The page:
In abrupt reversal, 9/11 suspects to get Guantánamo military tribunals
The Obama administration had wanted to try Khalid Sheikh Mohammed and other 9/11 suspects in a civilian court in New York. It abandoned that plan Monday in favor of military tribunals.
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“I have full faith and confidence in the reformed military commission system to appropriately handle this case as it proceeds,” he said.Skip to next paragraph
In Pictures Guantanamo Bay ten years and counting
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Praise and criticism
Holder’s switch drew immediate praise from Republicans in Congress.
“This is the right outcome to the long and spirited debate that preceded this decision,” said Senate Republican leader Mitch McConnell in a statement on the Senate floor. “Military commissions at Guantánamo, far from the US mainland, were always the right idea.”
Human rights and civil liberties groups who had earlier praised Holder for his decision to conduct the terror trial in a civilian court in New York City, blasted the attorney general’s reversal as a setback for rule of law.
Some said the decision was “purely political,” driven by the unpopularity among Americans of the Guantánamo detainee issue. Others said it would erode US standing internationally.
“Any trial in the military commission system will carry the stigma of Guantánamo, be subject to challenge and delay, and keep the world focused on how the defendants were treated rather than the crimes they are accused of committing,” said Andrea Prasow, senior counterterrorism counsel with Human Rights Watch, in a statement.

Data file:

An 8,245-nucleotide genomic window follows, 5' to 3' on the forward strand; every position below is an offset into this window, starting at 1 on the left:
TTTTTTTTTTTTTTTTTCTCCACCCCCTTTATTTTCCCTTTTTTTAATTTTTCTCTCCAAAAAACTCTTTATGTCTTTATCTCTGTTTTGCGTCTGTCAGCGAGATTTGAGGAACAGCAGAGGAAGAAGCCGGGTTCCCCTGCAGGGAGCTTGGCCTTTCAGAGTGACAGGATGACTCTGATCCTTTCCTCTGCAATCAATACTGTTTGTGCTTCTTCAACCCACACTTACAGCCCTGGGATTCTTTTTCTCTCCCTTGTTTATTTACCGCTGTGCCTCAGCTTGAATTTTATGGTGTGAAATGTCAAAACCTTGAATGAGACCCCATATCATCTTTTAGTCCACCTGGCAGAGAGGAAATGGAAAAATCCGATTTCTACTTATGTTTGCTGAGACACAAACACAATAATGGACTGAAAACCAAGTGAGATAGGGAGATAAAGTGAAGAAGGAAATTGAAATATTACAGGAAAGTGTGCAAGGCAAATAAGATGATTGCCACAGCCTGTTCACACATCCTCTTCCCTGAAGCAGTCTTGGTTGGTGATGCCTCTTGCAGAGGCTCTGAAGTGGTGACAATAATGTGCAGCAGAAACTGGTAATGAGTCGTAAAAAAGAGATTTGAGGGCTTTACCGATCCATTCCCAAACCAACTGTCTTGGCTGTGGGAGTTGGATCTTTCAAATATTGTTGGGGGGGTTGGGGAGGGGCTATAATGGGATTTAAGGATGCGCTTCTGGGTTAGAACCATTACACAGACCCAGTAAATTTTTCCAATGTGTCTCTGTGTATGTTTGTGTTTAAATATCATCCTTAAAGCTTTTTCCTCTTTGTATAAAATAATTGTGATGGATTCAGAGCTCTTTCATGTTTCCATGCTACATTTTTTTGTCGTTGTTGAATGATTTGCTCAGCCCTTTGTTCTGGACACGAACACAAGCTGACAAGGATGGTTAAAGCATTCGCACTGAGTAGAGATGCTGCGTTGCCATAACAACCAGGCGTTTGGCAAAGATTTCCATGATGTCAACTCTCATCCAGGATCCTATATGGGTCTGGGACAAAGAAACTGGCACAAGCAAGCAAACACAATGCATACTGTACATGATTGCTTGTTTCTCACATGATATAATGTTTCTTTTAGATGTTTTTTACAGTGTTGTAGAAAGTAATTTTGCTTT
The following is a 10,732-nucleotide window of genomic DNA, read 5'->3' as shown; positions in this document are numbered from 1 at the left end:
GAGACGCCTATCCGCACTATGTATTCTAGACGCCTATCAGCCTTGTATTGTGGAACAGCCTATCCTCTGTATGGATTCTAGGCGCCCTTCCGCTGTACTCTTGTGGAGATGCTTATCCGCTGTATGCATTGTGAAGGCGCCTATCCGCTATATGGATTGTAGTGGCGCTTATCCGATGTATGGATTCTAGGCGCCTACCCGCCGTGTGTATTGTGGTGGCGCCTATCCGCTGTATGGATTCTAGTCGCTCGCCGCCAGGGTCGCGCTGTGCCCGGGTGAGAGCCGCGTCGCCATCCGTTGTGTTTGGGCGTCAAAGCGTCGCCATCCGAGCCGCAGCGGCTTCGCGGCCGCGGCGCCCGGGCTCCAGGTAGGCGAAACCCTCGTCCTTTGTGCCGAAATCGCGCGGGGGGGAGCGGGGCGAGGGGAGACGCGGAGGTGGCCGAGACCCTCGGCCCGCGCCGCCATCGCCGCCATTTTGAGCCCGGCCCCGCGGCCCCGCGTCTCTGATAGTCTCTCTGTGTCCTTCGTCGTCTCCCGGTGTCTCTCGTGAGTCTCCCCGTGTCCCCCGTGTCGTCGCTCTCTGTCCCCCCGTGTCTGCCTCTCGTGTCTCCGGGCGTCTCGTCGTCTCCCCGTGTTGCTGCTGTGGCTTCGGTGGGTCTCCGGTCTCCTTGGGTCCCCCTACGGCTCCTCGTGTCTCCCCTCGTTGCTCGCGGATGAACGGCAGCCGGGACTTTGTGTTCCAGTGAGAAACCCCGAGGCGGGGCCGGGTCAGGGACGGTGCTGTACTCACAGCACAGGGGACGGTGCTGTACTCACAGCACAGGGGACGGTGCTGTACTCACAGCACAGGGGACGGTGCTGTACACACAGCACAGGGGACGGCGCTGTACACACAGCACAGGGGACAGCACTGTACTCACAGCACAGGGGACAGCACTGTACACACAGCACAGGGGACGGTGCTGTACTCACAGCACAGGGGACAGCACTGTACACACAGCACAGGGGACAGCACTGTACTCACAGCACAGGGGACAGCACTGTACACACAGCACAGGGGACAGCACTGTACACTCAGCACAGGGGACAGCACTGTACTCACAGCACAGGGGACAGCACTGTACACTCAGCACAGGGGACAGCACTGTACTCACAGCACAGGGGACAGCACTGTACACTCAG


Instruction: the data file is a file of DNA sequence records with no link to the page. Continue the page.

She added: “A verdict in the federal court system, in contrast, would be recognized throughout the world as legitimate.”
Holder's faith in civilian courts
As part of the Justice Department’s referral of the case, prosecutors asked a federal judge on Monday to unseal and dismiss a 10-count, 80-page indictment against Mohammed and four alleged codefendants. The indictment had been returned by a federal grand jury in New York in December 2009.
It charged Mohammed as the mastermind and Al Qaeda’s operational leader of the 9/11 plot. The charges included terror conspiracy, destruction of aircraft, aircraft piracy, and murder of US officers and employees.
The indictment identifies Mohammed and the four other defendants as being involvement in the destruction of the World Trade Center towers, destruction of four aircraft, the attack on the Pentagon, and the deaths of 2,976 persons.
Holder said he still believed the best venue for the 9/11 terror trial was a civilian federal courtroom. He said he stood by his earlier decision to conduct the trial in New York City.
In earlier comments Holder had made no secret of his concern about entrusting such a high-profile case to the still largely untested military commission process at Guantánamo.